It's a policy that tests well in the polls. The problem is that Congress, even when controlled by Democrats, refused to relax immigration policy in this way.
You won't hear much about this on the campaign trail. Mitt Romney says he won't reverse it, since it seems harsh to penalize people who came forward in response to a president's stated policy.
Similarly, he's not in favor of reversing the policy allowing open gays to serve in the military.
There's one difference between the two situations. Congress actually passed a law (repealing one signed by Clinton) allowing gays to serve. It was one of the last acts of the outgoing Democratic Congress in 2010.
But neither that Congress nor the current one passed a law authorizing mass non-enforcement of immigration laws. Nor did any Congress pass a law suspending the WARN Act when it jeopardizes a president's chance to carry a target state.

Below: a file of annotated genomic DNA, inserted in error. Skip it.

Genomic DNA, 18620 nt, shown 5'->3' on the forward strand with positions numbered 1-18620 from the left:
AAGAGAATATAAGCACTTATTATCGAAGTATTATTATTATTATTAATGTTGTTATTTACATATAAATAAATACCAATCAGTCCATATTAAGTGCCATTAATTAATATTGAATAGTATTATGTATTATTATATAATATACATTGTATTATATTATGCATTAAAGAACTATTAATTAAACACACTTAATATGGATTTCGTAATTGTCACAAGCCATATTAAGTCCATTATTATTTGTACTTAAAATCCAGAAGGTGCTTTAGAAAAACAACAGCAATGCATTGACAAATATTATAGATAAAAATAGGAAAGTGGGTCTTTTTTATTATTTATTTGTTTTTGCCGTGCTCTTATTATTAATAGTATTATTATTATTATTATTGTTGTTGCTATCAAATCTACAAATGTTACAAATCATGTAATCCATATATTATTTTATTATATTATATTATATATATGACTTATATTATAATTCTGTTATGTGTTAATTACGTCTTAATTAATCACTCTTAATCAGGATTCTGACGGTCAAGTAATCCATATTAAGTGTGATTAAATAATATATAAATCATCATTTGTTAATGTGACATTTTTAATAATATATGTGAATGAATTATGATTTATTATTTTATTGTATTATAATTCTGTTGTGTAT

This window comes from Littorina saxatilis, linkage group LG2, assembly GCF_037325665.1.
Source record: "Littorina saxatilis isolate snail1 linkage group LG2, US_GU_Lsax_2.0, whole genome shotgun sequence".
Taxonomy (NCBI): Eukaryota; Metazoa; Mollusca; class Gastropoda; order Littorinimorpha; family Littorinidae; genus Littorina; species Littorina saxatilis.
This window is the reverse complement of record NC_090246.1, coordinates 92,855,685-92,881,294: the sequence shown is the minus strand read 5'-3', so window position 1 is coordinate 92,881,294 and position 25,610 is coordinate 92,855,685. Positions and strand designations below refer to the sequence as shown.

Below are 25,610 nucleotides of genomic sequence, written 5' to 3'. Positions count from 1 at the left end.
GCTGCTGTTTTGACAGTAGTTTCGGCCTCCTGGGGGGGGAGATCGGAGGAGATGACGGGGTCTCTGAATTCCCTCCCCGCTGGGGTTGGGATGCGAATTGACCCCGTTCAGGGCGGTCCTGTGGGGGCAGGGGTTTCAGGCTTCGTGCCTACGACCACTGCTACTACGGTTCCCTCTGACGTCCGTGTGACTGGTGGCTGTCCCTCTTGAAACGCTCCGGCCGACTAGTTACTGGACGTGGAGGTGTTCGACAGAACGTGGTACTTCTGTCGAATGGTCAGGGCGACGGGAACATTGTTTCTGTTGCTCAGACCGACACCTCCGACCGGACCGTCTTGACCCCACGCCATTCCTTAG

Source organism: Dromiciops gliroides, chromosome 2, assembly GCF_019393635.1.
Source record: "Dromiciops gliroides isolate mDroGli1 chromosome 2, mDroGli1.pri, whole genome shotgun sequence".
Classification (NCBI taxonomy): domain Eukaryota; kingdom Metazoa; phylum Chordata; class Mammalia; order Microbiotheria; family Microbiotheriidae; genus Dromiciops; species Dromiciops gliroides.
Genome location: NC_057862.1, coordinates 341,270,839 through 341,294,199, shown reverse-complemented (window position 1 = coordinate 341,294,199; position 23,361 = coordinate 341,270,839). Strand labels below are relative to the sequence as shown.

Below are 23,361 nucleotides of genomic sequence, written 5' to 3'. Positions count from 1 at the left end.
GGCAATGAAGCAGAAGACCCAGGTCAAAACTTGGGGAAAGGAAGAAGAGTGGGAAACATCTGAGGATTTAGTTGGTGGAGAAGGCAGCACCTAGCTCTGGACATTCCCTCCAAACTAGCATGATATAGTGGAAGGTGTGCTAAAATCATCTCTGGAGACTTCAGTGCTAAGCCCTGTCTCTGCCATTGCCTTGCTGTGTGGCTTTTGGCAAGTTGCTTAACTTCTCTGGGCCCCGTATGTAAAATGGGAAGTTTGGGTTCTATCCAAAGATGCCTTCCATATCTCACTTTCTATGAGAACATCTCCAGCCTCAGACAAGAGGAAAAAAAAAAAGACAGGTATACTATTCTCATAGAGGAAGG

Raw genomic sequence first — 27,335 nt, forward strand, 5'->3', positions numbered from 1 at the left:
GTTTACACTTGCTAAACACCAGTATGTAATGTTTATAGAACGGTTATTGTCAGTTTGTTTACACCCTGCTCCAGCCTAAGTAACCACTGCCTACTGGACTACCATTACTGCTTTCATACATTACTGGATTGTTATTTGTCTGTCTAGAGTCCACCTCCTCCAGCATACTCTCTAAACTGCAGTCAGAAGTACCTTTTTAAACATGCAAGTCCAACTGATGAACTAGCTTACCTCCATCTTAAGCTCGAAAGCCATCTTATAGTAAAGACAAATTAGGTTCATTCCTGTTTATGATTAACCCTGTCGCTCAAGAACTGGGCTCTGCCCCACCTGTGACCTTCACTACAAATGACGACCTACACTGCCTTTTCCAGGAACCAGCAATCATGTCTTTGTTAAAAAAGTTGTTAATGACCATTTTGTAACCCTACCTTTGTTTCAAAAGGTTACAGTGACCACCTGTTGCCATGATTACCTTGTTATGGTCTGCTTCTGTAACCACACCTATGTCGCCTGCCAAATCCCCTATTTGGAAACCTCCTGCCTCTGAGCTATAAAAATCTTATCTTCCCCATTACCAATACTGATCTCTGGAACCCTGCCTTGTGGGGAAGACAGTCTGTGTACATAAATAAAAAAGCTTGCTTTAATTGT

Article II of the Constitution (not Article I, as Joe Biden appeared to say in the 2008 vice presidential debate) sets out the duties and powers of the president. Section 3 states that "he shall take Care that the Laws be faithfully executed."
It does not give him the power to make laws. That's given to Congress, in Article I.
Barack Obama was a lecturer on constitutional law at the University of Chicago Law School. But he seems to take the attitude familiar to me, as an alumnus of Yale Law School, that the law is simply a bunch of words that people who are clever with words can manipulate to get any result they want.
In public speeches, he has defended such policies by shouting, "We can't wait!" The results are good, or at least politically convenient, so why be held back by a few words written on paper?
The Constitution was written by men who had a different idea. They wanted a government bound by the rule of law. Do we?
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